The utility of next-generation sequencing in diagnosis and monitoring of acute myeloid leukemia and myelodysplastic syndromes

E. J. Duncavage, B. Tandon

Research output: Contribution to journalReview articlepeer-review

43 Scopus citations

Abstract

Myeloid malignancies including acute myeloid leukemia (AML) and myelodysplastic syndromes (MDS) are a heterogeneous group of disorders that share a common biology and are a major source of morbidity and mortality. In the last several years, studies using next-generation sequencing (NGS) have identified a core set of recurrently mutated myeloid malignancy genes in the majority of patients with AML and MDS, including those with normal cytogenetics. DNA-level mutations in several of these genes including NPM1, FLT3, and CEBPA in AML and ASXL1, ETV6, EZH2, RUNX1, and TP53 in MDS are associated with changes in patient outcomes and are now tested for in clinical laboratories. In addition to providing prognostic information, these gene mutations can be used to monitor patient disease burden through the use of ultrasensitive detection techniques. In this review, we will focus on the clinical utility of various NGS-based methods including whole-genome sequencing, exome sequencing, and targeted panel-based sequencing in the initial diagnosis and management of AML and MDS and cover recent methodological advances for the molecular monitoring of AML and MDS.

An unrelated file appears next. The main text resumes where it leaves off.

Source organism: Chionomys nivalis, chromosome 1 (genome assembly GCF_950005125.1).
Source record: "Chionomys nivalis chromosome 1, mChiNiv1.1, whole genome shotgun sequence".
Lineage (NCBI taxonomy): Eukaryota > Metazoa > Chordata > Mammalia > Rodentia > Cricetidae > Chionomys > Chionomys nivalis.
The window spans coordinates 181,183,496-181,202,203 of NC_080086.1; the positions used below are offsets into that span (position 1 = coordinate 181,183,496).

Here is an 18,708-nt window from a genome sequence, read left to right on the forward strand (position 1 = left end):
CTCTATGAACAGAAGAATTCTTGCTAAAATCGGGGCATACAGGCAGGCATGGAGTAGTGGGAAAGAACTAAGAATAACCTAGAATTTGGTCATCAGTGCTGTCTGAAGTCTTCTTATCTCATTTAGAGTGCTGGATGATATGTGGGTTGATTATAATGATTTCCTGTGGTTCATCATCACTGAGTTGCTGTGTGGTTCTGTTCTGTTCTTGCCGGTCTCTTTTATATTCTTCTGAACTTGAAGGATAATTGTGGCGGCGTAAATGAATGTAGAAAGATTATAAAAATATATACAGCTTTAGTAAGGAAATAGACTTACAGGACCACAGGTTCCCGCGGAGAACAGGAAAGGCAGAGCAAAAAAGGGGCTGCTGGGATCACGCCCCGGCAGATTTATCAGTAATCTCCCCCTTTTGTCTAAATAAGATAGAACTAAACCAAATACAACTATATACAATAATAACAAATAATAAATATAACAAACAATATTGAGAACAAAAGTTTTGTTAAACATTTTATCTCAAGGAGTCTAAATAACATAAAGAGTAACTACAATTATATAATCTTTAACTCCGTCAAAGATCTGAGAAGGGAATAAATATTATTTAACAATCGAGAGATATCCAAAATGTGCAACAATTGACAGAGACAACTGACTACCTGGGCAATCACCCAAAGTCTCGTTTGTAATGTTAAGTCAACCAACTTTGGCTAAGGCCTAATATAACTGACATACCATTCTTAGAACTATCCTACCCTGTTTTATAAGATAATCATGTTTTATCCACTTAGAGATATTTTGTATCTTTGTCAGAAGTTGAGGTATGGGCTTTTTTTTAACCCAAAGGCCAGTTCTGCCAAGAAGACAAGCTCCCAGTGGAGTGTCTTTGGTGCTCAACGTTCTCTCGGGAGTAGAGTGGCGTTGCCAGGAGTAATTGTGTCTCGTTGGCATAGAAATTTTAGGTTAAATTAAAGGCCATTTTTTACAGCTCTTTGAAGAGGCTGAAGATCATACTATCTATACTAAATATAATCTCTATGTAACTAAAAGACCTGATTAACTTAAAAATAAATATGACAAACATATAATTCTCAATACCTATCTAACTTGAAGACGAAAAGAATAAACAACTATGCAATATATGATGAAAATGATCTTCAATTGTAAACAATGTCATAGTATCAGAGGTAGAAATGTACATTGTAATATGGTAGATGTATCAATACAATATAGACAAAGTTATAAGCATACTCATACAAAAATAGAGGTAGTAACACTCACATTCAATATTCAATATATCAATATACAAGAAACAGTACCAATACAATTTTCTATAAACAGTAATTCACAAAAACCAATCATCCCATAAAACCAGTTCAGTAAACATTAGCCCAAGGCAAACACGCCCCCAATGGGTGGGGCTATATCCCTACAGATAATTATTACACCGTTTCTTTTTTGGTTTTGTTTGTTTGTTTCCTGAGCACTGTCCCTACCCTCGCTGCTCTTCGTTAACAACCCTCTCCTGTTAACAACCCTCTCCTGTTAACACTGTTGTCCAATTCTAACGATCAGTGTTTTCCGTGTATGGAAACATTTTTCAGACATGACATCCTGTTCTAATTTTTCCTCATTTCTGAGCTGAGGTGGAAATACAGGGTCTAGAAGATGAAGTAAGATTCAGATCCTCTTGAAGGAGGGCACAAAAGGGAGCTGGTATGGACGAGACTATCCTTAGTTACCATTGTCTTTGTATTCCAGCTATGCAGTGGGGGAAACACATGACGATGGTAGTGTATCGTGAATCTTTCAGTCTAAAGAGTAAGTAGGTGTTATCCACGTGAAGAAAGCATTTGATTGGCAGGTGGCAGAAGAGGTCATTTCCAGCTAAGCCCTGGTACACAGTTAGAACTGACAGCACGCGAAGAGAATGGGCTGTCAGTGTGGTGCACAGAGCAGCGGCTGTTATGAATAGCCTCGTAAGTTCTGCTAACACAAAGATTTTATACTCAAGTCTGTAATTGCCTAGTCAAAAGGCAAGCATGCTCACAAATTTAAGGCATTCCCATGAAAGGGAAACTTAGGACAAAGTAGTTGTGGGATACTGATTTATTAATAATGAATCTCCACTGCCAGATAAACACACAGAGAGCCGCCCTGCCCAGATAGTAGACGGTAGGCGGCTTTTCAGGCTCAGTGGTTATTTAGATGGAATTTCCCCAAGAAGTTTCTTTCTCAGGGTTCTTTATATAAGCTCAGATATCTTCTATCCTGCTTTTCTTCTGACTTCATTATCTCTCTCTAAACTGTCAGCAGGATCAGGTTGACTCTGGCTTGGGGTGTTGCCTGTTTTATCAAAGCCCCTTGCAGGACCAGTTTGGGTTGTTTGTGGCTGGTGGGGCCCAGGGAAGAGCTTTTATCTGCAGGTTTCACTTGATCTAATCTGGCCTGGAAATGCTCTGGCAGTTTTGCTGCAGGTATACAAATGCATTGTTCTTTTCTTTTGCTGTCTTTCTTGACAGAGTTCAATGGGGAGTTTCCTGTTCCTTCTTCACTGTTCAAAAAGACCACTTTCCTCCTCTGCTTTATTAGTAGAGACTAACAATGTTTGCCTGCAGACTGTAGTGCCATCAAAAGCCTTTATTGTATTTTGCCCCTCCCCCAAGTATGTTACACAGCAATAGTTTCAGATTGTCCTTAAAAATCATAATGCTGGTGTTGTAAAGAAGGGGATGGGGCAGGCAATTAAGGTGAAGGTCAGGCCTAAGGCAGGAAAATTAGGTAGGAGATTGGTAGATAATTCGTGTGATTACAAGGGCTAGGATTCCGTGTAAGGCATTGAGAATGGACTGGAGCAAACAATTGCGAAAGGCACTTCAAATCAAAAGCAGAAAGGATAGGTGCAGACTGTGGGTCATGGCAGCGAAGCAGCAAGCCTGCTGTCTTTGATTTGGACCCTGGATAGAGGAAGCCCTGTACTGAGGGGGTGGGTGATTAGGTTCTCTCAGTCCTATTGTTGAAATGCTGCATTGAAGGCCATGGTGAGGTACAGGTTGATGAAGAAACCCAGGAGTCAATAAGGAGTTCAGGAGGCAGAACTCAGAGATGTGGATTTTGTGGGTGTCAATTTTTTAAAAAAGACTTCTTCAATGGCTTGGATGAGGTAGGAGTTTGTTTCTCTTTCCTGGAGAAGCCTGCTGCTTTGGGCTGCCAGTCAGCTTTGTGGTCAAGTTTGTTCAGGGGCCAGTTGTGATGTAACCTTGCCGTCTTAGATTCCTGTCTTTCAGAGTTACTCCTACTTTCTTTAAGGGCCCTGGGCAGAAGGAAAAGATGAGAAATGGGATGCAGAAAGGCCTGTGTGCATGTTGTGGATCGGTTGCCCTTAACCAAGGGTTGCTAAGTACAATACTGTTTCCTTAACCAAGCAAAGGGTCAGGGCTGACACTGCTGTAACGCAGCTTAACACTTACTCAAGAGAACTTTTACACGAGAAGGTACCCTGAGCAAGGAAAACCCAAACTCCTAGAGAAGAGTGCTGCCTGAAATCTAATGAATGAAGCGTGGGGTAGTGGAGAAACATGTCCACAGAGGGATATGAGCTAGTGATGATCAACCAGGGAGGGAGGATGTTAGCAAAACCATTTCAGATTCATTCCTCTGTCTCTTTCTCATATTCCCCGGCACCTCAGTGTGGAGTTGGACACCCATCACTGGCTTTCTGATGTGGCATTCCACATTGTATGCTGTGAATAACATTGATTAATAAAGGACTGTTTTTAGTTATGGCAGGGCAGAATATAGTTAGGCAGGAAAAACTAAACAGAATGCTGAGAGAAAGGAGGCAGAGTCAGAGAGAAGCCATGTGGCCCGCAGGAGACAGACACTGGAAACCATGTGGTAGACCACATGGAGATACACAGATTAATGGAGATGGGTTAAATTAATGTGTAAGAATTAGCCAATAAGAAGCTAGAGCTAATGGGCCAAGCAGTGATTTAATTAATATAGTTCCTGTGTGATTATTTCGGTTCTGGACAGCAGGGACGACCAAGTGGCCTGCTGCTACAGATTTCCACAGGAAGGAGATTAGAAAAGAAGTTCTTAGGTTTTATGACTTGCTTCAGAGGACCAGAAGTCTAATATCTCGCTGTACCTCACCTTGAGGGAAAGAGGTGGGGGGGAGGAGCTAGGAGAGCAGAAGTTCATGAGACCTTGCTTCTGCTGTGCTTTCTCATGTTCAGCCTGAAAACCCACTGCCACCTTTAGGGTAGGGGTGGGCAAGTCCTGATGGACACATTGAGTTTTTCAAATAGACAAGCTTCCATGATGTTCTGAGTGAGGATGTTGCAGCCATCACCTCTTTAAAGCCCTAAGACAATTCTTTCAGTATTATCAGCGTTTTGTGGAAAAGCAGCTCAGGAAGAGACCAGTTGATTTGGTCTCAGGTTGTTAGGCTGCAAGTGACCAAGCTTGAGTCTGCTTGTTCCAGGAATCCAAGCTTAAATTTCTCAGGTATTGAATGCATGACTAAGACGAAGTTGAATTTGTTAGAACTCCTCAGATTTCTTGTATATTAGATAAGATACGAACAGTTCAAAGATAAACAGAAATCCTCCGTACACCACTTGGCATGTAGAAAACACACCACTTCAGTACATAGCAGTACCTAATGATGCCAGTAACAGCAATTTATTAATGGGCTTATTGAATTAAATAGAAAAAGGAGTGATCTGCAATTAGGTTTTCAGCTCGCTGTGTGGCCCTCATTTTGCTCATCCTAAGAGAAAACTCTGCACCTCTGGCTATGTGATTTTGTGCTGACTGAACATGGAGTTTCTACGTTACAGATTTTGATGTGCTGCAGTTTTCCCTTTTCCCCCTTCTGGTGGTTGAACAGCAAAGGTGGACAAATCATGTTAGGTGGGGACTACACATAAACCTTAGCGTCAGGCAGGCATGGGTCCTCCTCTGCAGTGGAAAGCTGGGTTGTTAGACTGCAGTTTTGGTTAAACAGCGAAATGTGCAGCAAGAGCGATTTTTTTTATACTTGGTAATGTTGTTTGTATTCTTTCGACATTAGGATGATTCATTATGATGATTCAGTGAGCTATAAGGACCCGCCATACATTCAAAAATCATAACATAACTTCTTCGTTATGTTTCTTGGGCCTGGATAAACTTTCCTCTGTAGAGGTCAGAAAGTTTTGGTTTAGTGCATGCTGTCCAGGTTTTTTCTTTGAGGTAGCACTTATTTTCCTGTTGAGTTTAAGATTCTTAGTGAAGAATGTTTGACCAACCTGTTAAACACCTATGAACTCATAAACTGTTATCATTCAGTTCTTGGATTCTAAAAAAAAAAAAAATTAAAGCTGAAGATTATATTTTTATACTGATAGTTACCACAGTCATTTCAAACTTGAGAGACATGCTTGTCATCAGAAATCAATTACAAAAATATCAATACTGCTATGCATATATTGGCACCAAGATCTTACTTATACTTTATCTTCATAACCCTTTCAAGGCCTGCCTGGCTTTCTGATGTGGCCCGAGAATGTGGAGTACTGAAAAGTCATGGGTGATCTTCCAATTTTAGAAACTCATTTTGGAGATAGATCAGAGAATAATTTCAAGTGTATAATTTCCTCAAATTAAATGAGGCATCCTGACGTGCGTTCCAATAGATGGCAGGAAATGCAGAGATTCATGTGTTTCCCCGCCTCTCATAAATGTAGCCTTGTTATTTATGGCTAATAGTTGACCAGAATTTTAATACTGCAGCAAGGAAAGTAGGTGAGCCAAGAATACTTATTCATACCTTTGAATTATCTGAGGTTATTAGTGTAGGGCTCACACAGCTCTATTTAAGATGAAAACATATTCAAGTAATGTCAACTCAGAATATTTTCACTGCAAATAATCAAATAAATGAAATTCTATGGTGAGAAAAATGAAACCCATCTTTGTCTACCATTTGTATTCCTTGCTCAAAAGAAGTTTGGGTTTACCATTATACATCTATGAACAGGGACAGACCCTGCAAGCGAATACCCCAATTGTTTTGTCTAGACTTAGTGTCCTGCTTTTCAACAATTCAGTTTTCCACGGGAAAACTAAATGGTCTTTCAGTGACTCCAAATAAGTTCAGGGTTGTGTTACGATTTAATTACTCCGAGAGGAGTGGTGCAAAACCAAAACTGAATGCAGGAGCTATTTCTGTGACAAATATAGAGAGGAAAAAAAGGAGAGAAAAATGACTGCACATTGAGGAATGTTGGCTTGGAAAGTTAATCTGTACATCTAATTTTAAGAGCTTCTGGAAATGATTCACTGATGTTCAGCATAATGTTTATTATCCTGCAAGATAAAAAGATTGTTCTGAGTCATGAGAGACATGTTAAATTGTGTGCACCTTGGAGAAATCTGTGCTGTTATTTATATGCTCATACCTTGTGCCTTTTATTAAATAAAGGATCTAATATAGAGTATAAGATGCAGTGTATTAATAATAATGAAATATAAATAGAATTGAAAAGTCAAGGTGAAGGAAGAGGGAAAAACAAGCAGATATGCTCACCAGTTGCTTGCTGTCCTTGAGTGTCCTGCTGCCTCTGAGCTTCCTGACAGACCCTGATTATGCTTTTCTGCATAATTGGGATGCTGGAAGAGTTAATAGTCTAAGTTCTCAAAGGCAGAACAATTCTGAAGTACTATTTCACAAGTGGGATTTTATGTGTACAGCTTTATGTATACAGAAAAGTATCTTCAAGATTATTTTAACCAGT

Original languageEnglish
Pages (from-to)115-121
Number of pages7
JournalInternational Journal of Laboratory Hematology
Volume37
Issue numberS1
DOIs
StatePublished - May 1 2015

Keywords

  • Acute myeloid leukemia
  • Clinical diagnostics
  • Minimal residual disease
  • Myelodysplastic syndrome
  • Next-generation sequencing

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